With very little notice, we headed to Pennsylvania. My husband's uncle had passed away. My mother-in-law's only living brother, the patriarch of a branch of the family that specialized in strong, savvy girls and quietly smart, sweet men.
Joe's high school nickname was "Giggles."
Joe told his wife daily that she beautiful as any movie star.
Joe worked for GM for thirty years.
Joe served in the Army in World War II.
His family laid him to rest on a sunny Monday, Labor Day, and one of the celebrated dates of V-J Day. (The day the surrender document was signed.) As the procession wound its way from the funeral home, through the neighborhood where he lived, to the cemetary, his fellow vets stood - on their porches, their stoops, in their driveways - at attention as the cars drove by. The respect conveyed by that gesture? I'm not sure I've seen its equal, and I have no words to describe.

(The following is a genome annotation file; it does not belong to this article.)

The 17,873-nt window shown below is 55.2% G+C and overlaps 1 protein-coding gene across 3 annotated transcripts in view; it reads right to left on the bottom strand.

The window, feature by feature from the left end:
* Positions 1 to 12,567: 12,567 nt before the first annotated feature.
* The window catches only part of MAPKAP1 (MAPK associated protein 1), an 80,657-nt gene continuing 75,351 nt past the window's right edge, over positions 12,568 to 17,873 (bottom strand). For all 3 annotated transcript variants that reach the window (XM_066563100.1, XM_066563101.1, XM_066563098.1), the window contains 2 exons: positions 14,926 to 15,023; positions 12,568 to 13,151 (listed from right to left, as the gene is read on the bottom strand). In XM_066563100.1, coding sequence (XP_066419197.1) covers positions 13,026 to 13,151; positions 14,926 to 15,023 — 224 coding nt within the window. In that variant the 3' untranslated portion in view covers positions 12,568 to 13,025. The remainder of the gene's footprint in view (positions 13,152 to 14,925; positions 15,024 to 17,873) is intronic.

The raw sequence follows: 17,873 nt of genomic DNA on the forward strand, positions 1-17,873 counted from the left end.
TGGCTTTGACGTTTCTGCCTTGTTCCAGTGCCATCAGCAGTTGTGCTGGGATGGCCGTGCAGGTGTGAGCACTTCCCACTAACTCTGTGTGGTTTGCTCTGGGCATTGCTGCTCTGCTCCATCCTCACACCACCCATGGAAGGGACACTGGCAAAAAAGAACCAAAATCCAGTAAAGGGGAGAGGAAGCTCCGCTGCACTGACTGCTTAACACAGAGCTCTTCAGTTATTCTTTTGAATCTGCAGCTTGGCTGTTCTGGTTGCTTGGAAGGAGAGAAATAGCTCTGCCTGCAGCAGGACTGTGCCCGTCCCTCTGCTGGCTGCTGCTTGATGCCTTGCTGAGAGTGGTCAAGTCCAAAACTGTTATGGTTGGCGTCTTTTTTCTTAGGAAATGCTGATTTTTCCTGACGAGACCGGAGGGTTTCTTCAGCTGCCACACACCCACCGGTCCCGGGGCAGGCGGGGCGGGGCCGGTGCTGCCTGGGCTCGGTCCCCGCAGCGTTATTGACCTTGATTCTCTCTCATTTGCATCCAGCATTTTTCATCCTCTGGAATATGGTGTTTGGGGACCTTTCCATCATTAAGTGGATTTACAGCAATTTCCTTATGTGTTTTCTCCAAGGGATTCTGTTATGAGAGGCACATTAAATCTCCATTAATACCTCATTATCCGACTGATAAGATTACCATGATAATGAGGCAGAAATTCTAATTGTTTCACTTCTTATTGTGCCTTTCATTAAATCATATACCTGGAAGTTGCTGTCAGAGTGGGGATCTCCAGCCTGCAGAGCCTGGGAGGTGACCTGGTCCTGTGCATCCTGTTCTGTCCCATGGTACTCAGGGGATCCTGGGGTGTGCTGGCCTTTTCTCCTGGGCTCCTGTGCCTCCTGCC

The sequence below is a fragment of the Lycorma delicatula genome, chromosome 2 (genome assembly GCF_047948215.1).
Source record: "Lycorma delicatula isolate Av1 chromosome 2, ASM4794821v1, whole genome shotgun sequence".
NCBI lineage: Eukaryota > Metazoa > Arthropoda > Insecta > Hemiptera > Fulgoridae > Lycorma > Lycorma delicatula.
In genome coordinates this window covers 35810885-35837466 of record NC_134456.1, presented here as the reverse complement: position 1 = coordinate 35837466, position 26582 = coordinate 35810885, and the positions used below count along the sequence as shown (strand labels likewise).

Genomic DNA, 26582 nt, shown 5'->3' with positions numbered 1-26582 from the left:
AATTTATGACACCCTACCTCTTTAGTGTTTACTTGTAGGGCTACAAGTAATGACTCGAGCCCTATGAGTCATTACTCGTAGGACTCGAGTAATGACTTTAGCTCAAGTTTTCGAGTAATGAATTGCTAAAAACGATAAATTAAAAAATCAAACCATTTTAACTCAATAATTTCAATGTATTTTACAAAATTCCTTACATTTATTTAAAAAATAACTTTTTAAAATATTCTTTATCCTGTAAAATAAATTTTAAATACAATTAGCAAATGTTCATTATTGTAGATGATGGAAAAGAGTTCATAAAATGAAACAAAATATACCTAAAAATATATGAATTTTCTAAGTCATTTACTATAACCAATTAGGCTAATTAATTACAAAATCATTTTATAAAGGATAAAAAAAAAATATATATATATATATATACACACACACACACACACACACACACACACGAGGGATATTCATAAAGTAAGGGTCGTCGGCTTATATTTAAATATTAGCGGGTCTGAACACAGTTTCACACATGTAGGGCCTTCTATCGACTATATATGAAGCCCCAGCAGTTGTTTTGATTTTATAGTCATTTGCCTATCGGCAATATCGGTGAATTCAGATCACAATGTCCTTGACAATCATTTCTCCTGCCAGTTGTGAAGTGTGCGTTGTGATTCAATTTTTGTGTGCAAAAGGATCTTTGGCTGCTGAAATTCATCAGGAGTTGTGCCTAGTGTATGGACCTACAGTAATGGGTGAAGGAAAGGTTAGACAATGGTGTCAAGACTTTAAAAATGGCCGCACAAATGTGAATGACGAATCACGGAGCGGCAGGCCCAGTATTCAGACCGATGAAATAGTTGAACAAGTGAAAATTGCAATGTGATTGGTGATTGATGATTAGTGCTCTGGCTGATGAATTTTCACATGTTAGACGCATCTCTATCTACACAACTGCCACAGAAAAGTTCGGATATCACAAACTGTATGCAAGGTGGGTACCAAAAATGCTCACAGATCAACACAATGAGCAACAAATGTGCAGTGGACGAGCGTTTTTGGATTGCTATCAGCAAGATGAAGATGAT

In our selfish, self-centered age, to see a thoroughly selfless man celebrated? To see family-- duty-- small daily acts of love valued in such a profound way? Humbling is only the very tip of the iceberg. And there could never be celebration enough.
My heart goes out to his wife of 65 years, his daughters and their families. I'm so amazed at the eloquence with which his granddaughter and grandson spoke. And I'll be thinking of them - and of him - for a long time.
Rest in peace, Joseph Wolk. It was a real honor to know you and to be welcomed into your family.
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